Microsoft VR headset
Microsoft rolled out an unnamed Windows 10 VR headset at an event on 27 October Reuters

Microsoft won't keep us in the dark for much longer regarding its upcoming virtual reality headsets for Windows 10, with details on the devices set to be revealed next month. The company is expected to offer more info regarding the hardware, capabilities and pricing of the mixed reality peripherals being built for the Windows Holographic platform during the WinHec events taking place from 8-9 December and 14-15 December.

Acer, Asus, Dell, HP and Lenovo are currently all developing headsets for Windows 10 that will be powered by the same tech behind Microsoft's HoloLens device. Much like the HoloLens, all of these devices will be capable of combining virtual and augmented reality for an affect commonly referred to as "mixed reality", or "merged reality".

We caught a brief glimpse of one such device at Microsoft's Windows 10 event last week, when the company announced the Creator Update coming to PC users in March 2017. It didn't get much time in the spotlight however – that honour was reserved for Microsoft's fancy new Surface Book i7 and Surface Studio computers.

In an interview with Polygon, HoloLens chief Alex Kipman revealed that the initial batch of devices, which will begin rolling out at the same time as the Windows 10 Creator Update, will allow for six degrees of movement – up, down, left, right, backwards and forwards – and will have a feature called inside-out tracking, something Microsoft claims is its own unique technology. Inside-out tracking uses cameras in the inside of a headset to track the wearer's movement, doing away with the need for additional external sensors such as those required for the HTC Vive.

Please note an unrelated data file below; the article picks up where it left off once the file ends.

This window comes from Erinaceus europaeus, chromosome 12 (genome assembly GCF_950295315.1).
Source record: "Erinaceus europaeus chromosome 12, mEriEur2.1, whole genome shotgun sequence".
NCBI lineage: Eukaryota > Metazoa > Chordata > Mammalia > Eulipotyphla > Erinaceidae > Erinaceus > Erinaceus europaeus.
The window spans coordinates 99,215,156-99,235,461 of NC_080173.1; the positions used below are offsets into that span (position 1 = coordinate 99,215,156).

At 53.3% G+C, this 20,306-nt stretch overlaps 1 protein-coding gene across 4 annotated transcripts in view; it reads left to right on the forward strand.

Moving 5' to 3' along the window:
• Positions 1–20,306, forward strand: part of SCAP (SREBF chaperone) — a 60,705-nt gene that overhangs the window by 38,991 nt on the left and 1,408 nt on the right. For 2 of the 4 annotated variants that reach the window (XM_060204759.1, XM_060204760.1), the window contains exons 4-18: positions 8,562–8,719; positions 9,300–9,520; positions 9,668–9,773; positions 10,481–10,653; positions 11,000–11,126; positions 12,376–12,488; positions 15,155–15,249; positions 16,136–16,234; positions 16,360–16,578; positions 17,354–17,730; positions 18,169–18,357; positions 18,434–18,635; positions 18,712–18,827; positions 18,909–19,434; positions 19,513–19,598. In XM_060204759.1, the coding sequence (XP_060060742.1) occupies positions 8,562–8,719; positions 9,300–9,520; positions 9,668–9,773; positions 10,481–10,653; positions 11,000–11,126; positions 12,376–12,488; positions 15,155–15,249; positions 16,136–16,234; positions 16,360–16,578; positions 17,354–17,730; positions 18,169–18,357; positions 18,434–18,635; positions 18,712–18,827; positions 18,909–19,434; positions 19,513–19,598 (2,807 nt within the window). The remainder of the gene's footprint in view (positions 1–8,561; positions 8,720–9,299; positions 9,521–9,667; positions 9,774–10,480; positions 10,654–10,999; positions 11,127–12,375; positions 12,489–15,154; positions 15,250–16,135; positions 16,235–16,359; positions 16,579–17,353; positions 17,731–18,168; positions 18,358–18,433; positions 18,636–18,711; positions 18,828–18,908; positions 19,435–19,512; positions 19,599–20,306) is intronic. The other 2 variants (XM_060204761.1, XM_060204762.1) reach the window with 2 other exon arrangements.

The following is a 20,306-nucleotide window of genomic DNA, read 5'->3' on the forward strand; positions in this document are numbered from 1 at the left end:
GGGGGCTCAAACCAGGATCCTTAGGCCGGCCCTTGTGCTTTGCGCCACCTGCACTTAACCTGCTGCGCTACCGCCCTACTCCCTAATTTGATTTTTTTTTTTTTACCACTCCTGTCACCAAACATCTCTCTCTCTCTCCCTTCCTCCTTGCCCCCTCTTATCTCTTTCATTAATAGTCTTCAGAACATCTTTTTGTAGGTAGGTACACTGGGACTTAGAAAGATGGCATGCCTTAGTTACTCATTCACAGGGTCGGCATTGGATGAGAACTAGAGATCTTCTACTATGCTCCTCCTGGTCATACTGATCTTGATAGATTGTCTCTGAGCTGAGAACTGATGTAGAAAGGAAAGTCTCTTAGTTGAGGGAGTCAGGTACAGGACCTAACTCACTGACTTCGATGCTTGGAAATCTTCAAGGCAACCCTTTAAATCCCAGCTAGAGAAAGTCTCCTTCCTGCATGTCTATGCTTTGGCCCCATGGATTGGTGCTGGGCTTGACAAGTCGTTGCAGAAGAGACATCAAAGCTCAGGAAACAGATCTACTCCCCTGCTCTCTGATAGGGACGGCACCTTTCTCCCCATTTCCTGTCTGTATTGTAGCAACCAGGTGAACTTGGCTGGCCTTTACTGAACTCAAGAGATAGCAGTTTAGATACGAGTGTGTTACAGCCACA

Kipman also revealed that the experiences offered by each headset would differ depending on manufacturer; essentially, not all Windows 10 headsets will be capable of delivering high-end mixed-reality. "Just like gaming and gaming on a PC, there is a difference if you want to play Halo or you want to play solitaire," he told Polygon.

"We want a world where you can have both Angry Birds and Halo. You want that sort of flexibility in the ecosystem."

This makes sense given that Windows 10 headsets intend to target the more budget-friendly end of the market, with prices tipped to start at $299 (£245, €270). By comparison, the high-end HTC Vive and Oculus Rift cost £800 and £549 respectively, and require a PC powerful enough to power the devices on top of that.

Unlike the HoloLens, the first third-party devices will need to be connected to a PC with a physical wire, although Kipman said that over time these would "start looking more and more like the HoloLens". Given what we've seen of the HoloLens so far, this sounds promising.